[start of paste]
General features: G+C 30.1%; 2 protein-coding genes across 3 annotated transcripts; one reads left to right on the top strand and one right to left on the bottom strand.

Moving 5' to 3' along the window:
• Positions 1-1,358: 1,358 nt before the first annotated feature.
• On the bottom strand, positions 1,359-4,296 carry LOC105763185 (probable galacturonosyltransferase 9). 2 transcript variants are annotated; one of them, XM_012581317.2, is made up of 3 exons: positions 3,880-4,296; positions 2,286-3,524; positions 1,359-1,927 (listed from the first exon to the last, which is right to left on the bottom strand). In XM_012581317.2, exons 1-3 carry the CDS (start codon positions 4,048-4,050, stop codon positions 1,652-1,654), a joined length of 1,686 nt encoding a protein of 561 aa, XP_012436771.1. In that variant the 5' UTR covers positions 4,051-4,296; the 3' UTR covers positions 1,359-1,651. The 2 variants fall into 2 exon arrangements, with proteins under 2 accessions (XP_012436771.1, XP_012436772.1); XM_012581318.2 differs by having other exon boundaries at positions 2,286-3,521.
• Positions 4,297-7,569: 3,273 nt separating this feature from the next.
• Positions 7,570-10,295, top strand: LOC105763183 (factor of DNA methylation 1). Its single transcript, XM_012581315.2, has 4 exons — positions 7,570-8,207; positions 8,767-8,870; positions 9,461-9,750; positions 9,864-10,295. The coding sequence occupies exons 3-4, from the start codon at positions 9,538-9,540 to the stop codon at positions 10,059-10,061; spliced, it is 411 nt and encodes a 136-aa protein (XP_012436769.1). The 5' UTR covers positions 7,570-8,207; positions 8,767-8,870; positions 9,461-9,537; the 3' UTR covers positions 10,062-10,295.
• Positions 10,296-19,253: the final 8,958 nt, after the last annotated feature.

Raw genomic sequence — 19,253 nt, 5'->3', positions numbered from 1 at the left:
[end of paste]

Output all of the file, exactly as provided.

General features: G+C 30.1%; 2 protein-coding genes across 3 annotated transcripts; one reads left to right on the top strand and one right to left on the bottom strand.

Moving 5' to 3' along the window:
• Positions 1-1,358: 1,358 nt before the first annotated feature.
• On the bottom strand, positions 1,359-4,296 carry LOC105763185 (probable galacturonosyltransferase 9). 2 transcript variants are annotated; one of them, XM_012581317.2, is made up of 3 exons: positions 3,880-4,296; positions 2,286-3,524; positions 1,359-1,927 (listed from the first exon to the last, which is right to left on the bottom strand). In XM_012581317.2, exons 1-3 carry the CDS (start codon positions 4,048-4,050, stop codon positions 1,652-1,654), a joined length of 1,686 nt encoding a protein of 561 aa, XP_012436771.1. In that variant the 5' UTR covers positions 4,051-4,296; the 3' UTR covers positions 1,359-1,651. The 2 variants fall into 2 exon arrangements, with proteins under 2 accessions (XP_012436771.1, XP_012436772.1); XM_012581318.2 differs by having other exon boundaries at positions 2,286-3,521.
• Positions 4,297-7,569: 3,273 nt separating this feature from the next.
• Positions 7,570-10,295, top strand: LOC105763183 (factor of DNA methylation 1). Its single transcript, XM_012581315.2, has 4 exons — positions 7,570-8,207; positions 8,767-8,870; positions 9,461-9,750; positions 9,864-10,295. The coding sequence occupies exons 3-4, from the start codon at positions 9,538-9,540 to the stop codon at positions 10,059-10,061; spliced, it is 411 nt and encodes a 136-aa protein (XP_012436769.1). The 5' UTR covers positions 7,570-8,207; positions 8,767-8,870; positions 9,461-9,537; the 3' UTR covers positions 10,062-10,295.
• Positions 10,296-19,253: the final 8,958 nt, after the last annotated feature.

Raw genomic sequence — 19,253 nt, 5'->3', positions numbered from 1 at the left: